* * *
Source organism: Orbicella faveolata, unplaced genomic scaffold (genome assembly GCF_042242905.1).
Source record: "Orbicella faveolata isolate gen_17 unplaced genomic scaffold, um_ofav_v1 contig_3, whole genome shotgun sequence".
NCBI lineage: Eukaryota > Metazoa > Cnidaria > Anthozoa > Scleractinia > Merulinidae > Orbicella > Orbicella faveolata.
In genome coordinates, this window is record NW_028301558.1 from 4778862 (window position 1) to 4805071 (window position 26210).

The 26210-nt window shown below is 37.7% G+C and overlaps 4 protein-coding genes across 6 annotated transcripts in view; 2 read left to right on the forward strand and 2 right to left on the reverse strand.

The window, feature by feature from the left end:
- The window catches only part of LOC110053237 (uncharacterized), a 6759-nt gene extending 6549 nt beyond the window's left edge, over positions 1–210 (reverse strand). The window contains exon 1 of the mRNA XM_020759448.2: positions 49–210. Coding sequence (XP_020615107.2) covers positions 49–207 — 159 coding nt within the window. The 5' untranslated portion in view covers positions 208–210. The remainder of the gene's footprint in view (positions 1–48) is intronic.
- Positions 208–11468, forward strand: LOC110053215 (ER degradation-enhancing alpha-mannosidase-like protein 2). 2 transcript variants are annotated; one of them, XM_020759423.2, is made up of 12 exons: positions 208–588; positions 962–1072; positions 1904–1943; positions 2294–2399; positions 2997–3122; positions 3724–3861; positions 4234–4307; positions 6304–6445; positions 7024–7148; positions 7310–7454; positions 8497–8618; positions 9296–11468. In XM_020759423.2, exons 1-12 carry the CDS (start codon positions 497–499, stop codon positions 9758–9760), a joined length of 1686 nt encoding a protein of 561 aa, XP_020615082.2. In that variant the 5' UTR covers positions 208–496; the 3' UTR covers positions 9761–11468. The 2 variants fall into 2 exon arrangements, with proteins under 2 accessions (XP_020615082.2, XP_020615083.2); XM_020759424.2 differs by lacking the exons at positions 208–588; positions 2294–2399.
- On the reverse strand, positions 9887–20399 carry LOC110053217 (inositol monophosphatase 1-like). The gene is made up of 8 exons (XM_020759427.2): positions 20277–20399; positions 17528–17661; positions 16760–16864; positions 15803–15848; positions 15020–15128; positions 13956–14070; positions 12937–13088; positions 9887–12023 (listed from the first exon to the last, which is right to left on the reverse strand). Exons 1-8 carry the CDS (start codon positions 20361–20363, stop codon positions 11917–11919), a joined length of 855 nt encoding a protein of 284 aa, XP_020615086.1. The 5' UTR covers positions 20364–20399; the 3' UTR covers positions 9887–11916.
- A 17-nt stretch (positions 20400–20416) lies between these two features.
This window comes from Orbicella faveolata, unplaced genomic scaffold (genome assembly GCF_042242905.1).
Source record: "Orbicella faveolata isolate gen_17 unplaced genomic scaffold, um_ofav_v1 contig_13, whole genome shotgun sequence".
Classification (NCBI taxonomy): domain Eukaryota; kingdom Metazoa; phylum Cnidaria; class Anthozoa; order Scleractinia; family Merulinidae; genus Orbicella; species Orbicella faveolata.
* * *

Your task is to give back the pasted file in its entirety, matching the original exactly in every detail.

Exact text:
Source organism: Orbicella faveolata, unplaced genomic scaffold (genome assembly GCF_042242905.1).
Source record: "Orbicella faveolata isolate gen_17 unplaced genomic scaffold, um_ofav_v1 contig_3, whole genome shotgun sequence".
NCBI lineage: Eukaryota > Metazoa > Cnidaria > Anthozoa > Scleractinia > Merulinidae > Orbicella > Orbicella faveolata.
In genome coordinates, this window is record NW_028301558.1 from 4778862 (window position 1) to 4805071 (window position 26210).

The 26210-nt window shown below is 37.7% G+C and overlaps 4 protein-coding genes across 6 annotated transcripts in view; 2 read left to right on the forward strand and 2 right to left on the reverse strand.

The window, feature by feature from the left end:
- The window catches only part of LOC110053237 (uncharacterized), a 6759-nt gene extending 6549 nt beyond the window's left edge, over positions 1–210 (reverse strand). The window contains exon 1 of the mRNA XM_020759448.2: positions 49–210. Coding sequence (XP_020615107.2) covers positions 49–207 — 159 coding nt within the window. The 5' untranslated portion in view covers positions 208–210. The remainder of the gene's footprint in view (positions 1–48) is intronic.
- Positions 208–11468, forward strand: LOC110053215 (ER degradation-enhancing alpha-mannosidase-like protein 2). 2 transcript variants are annotated; one of them, XM_020759423.2, is made up of 12 exons: positions 208–588; positions 962–1072; positions 1904–1943; positions 2294–2399; positions 2997–3122; positions 3724–3861; positions 4234–4307; positions 6304–6445; positions 7024–7148; positions 7310–7454; positions 8497–8618; positions 9296–11468. In XM_020759423.2, exons 1-12 carry the CDS (start codon positions 497–499, stop codon positions 9758–9760), a joined length of 1686 nt encoding a protein of 561 aa, XP_020615082.2. In that variant the 5' UTR covers positions 208–496; the 3' UTR covers positions 9761–11468. The 2 variants fall into 2 exon arrangements, with proteins under 2 accessions (XP_020615082.2, XP_020615083.2); XM_020759424.2 differs by lacking the exons at positions 208–588; positions 2294–2399.
- On the reverse strand, positions 9887–20399 carry LOC110053217 (inositol monophosphatase 1-like). The gene is made up of 8 exons (XM_020759427.2): positions 20277–20399; positions 17528–17661; positions 16760–16864; positions 15803–15848; positions 15020–15128; positions 13956–14070; positions 12937–13088; positions 9887–12023 (listed from the first exon to the last, which is right to left on the reverse strand). Exons 1-8 carry the CDS (start codon positions 20361–20363, stop codon positions 11917–11919), a joined length of 855 nt encoding a protein of 284 aa, XP_020615086.1. The 5' UTR covers positions 20364–20399; the 3' UTR covers positions 9887–11916.
- A 17-nt stretch (positions 20400–20416) lies between these two features.
This window comes from Orbicella faveolata, unplaced genomic scaffold (genome assembly GCF_042242905.1).
Source record: "Orbicella faveolata isolate gen_17 unplaced genomic scaffold, um_ofav_v1 contig_13, whole genome shotgun sequence".
Classification (NCBI taxonomy): domain Eukaryota; kingdom Metazoa; phylum Cnidaria; class Anthozoa; order Scleractinia; family Merulinidae; genus Orbicella; species Orbicella faveolata.